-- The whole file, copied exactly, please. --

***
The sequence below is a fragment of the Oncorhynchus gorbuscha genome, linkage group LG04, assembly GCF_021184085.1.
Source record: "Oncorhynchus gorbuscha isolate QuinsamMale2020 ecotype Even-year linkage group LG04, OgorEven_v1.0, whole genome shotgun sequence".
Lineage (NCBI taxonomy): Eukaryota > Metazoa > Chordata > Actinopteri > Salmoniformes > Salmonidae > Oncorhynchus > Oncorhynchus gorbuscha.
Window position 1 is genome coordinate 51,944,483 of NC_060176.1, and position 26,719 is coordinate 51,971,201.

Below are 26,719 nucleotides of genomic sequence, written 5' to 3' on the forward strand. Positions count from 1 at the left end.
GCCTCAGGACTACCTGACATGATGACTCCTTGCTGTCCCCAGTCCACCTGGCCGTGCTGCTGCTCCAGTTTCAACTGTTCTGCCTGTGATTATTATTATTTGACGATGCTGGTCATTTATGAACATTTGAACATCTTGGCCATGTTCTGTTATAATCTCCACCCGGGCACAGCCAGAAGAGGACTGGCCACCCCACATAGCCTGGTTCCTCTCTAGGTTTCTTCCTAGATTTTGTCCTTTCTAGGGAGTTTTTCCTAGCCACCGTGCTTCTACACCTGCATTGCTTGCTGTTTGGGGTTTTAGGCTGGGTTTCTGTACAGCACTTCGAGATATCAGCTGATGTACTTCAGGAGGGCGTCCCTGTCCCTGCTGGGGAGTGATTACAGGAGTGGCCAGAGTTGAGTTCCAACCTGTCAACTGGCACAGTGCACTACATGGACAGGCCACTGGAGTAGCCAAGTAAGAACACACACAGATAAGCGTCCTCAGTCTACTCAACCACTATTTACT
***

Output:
The sequence below is a fragment of the Oncorhynchus gorbuscha genome, linkage group LG04, assembly GCF_021184085.1.
Source record: "Oncorhynchus gorbuscha isolate QuinsamMale2020 ecotype Even-year linkage group LG04, OgorEven_v1.0, whole genome shotgun sequence".
Lineage (NCBI taxonomy): Eukaryota > Metazoa > Chordata > Actinopteri > Salmoniformes > Salmonidae > Oncorhynchus > Oncorhynchus gorbuscha.
Window position 1 is genome coordinate 51,944,483 of NC_060176.1, and position 26,719 is coordinate 51,971,201.

Below are 26,719 nucleotides of genomic sequence, written 5' to 3' on the forward strand. Positions count from 1 at the left end.
GCCTCAGGACTACCTGACATGATGACTCCTTGCTGTCCCCAGTCCACCTGGCCGTGCTGCTGCTCCAGTTTCAACTGTTCTGCCTGTGATTATTATTATTTGACGATGCTGGTCATTTATGAACATTTGAACATCTTGGCCATGTTCTGTTATAATCTCCACCCGGGCACAGCCAGAAGAGGACTGGCCACCCCACATAGCCTGGTTCCTCTCTAGGTTTCTTCCTAGATTTTGTCCTTTCTAGGGAGTTTTTCCTAGCCACCGTGCTTCTACACCTGCATTGCTTGCTGTTTGGGGTTTTAGGCTGGGTTTCTGTACAGCACTTCGAGATATCAGCTGATGTACTTCAGGAGGGCGTCCCTGTCCCTGCTGGGGAGTGATTACAGGAGTGGCCAGAGTTGAGTTCCAACCTGTCAACTGGCACAGTGCACTACATGGACAGGCCACTGGAGTAGCCAAGTAAGAACACACACAGATAAGCGTCCTCAGTCTACTCAACCACTATTTACT